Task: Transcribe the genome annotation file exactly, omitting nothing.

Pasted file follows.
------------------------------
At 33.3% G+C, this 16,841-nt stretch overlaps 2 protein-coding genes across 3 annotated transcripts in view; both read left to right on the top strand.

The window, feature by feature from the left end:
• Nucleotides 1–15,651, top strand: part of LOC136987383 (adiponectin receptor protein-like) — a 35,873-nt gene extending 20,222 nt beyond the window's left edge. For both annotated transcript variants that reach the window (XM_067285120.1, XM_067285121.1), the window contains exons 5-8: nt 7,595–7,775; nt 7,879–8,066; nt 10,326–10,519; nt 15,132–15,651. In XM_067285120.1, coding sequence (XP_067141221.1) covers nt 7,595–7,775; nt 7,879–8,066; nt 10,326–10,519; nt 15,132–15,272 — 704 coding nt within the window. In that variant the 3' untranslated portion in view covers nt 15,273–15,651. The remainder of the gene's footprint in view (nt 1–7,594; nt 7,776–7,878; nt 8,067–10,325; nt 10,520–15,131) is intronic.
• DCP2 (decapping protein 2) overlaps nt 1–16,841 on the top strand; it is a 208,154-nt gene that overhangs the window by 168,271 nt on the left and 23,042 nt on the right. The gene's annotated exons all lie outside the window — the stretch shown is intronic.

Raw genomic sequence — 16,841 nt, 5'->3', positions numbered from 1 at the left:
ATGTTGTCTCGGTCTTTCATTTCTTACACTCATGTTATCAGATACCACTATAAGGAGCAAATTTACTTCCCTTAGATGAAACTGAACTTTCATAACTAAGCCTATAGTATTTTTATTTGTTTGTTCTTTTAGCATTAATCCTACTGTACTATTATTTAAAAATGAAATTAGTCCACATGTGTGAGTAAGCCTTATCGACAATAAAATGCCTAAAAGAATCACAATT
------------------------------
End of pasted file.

At 33.3% G+C, this 16,841-nt stretch overlaps 2 protein-coding genes across 3 annotated transcripts in view; both read left to right on the top strand.

The window, feature by feature from the left end:
• Nucleotides 1–15,651, top strand: part of LOC136987383 (adiponectin receptor protein-like) — a 35,873-nt gene extending 20,222 nt beyond the window's left edge. For both annotated transcript variants that reach the window (XM_067285120.1, XM_067285121.1), the window contains exons 5-8: nt 7,595–7,775; nt 7,879–8,066; nt 10,326–10,519; nt 15,132–15,651. In XM_067285120.1, coding sequence (XP_067141221.1) covers nt 7,595–7,775; nt 7,879–8,066; nt 10,326–10,519; nt 15,132–15,272 — 704 coding nt within the window. In that variant the 3' untranslated portion in view covers nt 15,273–15,651. The remainder of the gene's footprint in view (nt 1–7,594; nt 7,776–7,878; nt 8,067–10,325; nt 10,520–15,131) is intronic.
• DCP2 (decapping protein 2) overlaps nt 1–16,841 on the top strand; it is a 208,154-nt gene that overhangs the window by 168,271 nt on the left and 23,042 nt on the right. The gene's annotated exons all lie outside the window — the stretch shown is intronic.

Raw genomic sequence — 16,841 nt, 5'->3', positions numbered from 1 at the left:
ATGTTGTCTCGGTCTTTCATTTCTTACACTCATGTTATCAGATACCACTATAAGGAGCAAATTTACTTCCCTTAGATGAAACTGAACTTTCATAACTAAGCCTATAGTATTTTTATTTGTTTGTTCTTTTAGCATTAATCCTACTGTACTATTATTTAAAAATGAAATTAGTCCACATGTGTGAGTAAGCCTTATCGACAATAAAATGCCTAAAAGAATCACAATT